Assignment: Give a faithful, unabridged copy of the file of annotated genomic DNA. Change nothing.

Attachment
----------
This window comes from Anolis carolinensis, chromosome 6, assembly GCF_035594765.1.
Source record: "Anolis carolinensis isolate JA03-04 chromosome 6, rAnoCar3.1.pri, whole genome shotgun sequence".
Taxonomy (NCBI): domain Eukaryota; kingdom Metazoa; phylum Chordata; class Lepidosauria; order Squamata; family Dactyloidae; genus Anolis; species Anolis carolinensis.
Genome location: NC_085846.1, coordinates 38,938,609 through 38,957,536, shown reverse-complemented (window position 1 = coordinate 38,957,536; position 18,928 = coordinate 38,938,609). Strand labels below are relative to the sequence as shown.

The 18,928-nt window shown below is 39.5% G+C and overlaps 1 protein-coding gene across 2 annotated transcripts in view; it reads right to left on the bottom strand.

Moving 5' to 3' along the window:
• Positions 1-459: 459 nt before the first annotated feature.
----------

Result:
This window comes from Anolis carolinensis, chromosome 6, assembly GCF_035594765.1.
Source record: "Anolis carolinensis isolate JA03-04 chromosome 6, rAnoCar3.1.pri, whole genome shotgun sequence".
Taxonomy (NCBI): domain Eukaryota; kingdom Metazoa; phylum Chordata; class Lepidosauria; order Squamata; family Dactyloidae; genus Anolis; species Anolis carolinensis.
Genome location: NC_085846.1, coordinates 38,938,609 through 38,957,536, shown reverse-complemented (window position 1 = coordinate 38,957,536; position 18,928 = coordinate 38,938,609). Strand labels below are relative to the sequence as shown.

The 18,928-nt window shown below is 39.5% G+C and overlaps 1 protein-coding gene across 2 annotated transcripts in view; it reads right to left on the bottom strand.

Moving 5' to 3' along the window:
• Positions 1-459: 459 nt before the first annotated feature.